I’m slowly coming back to life, jetlag is not as overbearing, and I am sleeping through the night now. At work I’ve managed to get a grip on the emails waiting for an answer, and have completed some tasks that were waiting for me to get back.
Rifling through the papers I brought back, I realize I can’t find the menu from the last group dinner we had in Montreal. It was a lovely tasting menu from Europea, recommended by our hotel’s concierge. While the conversation tended to lean heavily on work matters, and some of our dinner companions were not welcome, the food was lovely and how I wish I could find the menu to rekindle some of the taste memories.
One aspect of fine dining that I never fail to appreciate is how much more you receive in terms of service and food than you initially need. You order a steak, but you also receive the amuse-bouche, and the palate cleanser and the petit-fours before you’re ready to return to the cold, harsh world. The service is attentive, and, within reason, accommodating. There is that sense of being coddled and protected, no matter how cold and wet it is outside.
Although the menu may be lost, I can pull out of my mental magic hat some of the more impressive moments of the meal: the foie gras that was pure velvet and cream on my tongue, not to mention warming to the blood; the goat cheese crumble, tart and nubbly, accompanied by that earthy walnut bread; the filet mignon of J’s, which was perfectly rare, and as tender to the cut of her fork as it was to the knife; the deer steak of T, an amazing learning experience of what game can be to someone who loves Bambi. And what is a tasting menu without the array of desserts: a cheesecake that wasn’t a cheesecake, the hint of lemon cutting the cloying richness, and an interesting sorbet full of layers and textures of fruit and ice.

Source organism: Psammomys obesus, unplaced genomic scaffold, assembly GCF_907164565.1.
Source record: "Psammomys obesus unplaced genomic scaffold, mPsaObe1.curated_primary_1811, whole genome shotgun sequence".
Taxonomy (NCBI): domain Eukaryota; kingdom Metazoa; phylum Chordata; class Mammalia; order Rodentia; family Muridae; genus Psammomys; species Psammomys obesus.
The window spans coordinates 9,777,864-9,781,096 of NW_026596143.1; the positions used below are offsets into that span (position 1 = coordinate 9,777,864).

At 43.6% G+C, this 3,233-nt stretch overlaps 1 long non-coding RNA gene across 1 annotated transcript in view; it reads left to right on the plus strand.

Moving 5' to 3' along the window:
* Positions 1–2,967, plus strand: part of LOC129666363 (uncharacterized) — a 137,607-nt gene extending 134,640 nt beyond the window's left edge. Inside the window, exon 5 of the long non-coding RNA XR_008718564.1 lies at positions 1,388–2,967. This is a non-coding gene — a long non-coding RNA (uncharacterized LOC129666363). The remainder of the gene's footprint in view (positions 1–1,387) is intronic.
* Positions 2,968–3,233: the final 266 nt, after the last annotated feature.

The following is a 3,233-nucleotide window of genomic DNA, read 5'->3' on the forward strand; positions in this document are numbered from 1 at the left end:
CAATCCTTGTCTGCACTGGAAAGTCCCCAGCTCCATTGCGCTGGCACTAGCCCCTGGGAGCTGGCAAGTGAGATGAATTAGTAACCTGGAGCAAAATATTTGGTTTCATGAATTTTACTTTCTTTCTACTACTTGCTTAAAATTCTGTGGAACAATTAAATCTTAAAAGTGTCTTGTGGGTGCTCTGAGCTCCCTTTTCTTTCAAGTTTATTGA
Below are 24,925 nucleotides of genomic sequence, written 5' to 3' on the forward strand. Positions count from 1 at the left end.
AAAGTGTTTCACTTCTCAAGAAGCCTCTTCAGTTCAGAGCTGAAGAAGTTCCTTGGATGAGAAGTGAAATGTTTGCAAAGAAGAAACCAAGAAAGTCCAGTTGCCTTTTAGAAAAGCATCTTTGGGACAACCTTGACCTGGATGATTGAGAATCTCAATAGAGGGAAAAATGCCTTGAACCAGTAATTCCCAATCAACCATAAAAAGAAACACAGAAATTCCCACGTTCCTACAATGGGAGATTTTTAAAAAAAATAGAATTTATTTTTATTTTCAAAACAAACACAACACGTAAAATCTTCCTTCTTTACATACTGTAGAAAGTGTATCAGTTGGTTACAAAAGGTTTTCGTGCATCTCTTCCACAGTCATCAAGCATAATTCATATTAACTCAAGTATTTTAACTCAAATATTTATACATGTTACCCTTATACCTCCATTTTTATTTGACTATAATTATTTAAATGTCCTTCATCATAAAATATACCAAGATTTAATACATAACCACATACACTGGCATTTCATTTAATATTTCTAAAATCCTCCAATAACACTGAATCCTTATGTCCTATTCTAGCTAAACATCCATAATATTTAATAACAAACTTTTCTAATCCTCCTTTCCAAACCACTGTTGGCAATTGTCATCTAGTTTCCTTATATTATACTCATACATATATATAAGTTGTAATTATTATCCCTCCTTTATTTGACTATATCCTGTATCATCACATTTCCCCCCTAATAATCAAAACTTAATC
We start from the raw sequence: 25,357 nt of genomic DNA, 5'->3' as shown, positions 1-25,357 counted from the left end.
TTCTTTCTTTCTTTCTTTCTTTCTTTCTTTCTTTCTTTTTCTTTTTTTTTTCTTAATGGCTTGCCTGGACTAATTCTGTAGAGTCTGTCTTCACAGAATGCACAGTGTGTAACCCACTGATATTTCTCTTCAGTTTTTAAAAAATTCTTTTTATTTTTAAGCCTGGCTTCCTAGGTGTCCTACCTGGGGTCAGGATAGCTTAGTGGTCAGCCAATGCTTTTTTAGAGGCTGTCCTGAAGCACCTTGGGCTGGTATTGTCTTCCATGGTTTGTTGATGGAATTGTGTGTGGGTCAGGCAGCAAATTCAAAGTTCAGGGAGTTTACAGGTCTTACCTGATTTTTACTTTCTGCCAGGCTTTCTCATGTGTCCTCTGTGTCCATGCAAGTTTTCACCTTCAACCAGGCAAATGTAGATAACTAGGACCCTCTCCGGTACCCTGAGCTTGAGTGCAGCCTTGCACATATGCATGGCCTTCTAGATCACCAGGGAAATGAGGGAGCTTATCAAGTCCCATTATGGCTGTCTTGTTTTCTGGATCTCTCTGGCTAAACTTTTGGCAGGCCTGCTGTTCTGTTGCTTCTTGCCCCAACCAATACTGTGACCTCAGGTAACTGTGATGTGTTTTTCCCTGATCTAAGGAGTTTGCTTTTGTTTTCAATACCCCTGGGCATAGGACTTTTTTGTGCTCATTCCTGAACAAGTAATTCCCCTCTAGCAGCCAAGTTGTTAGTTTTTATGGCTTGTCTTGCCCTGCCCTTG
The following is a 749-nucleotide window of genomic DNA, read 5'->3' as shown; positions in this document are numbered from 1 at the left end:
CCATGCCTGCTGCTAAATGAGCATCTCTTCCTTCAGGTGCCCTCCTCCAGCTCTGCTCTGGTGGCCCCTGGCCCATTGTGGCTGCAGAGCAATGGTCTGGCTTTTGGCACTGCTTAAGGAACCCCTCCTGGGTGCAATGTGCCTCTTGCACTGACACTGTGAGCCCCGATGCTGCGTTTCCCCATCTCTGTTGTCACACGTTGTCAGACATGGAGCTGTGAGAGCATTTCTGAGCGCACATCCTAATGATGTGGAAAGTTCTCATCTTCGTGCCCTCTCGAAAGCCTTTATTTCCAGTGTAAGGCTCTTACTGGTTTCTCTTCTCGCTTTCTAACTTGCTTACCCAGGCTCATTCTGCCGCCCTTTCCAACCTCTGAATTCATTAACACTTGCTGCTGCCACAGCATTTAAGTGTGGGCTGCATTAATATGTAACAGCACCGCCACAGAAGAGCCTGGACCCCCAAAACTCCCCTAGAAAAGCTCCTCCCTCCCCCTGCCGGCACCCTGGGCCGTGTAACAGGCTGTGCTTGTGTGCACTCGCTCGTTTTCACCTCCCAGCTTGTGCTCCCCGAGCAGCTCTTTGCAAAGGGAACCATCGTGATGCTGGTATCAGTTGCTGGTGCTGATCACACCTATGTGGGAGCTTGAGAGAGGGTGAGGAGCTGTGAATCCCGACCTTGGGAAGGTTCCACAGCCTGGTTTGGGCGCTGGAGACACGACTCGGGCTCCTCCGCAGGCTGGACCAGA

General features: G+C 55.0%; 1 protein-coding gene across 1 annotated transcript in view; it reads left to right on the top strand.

On the more casual side, I did get to try three Montreal food groups: smoked meat, poutine, and bagels. I originally didn't appreciate the artisinal texture of the latter, as it is not the same as a New York bagel. But once I got to Sacramento and started sharing them, then a new way of looking at them emerged. The bagels remind me of the german pretzels I had in Munich last year, with a homey texture, a chewiness, and one friend commented that they taste different. So I'm not joining the New York vs Montreal bagel debate, if there is any, but I will enjoy them both.
Poutine was as I expected, gloppy. Fries smothered in gravy (listed as barbecue sauce) and cheese curds. Can there be anything less appetizing to hear than the word "curd"? Fresh cheese bits would be preferable. Poutine won't be on my must-try-again food groups, but it was a definite must-try at least once while in Montreal.
And finally, smoked meat. The phrase first made me think of a tough, slice of jerky, smoked over hickory chips and dried to a dark mass, good for long rides on a horse, following cattle. Don't know why that was what it evoked, but that's what I thought I'd be eating. Then I saw the real thing, and tasted it. It's pastrami! I thought, but softer, and definitely flavorful. The meat is marinated in herbs and spices, then cooked, either steamed or perhaps parboiled, before smoking it. It's tender, and lean cuts taste quite healthy (unless you're eating it with poutine). Good with a spicy mustard and dill pickles.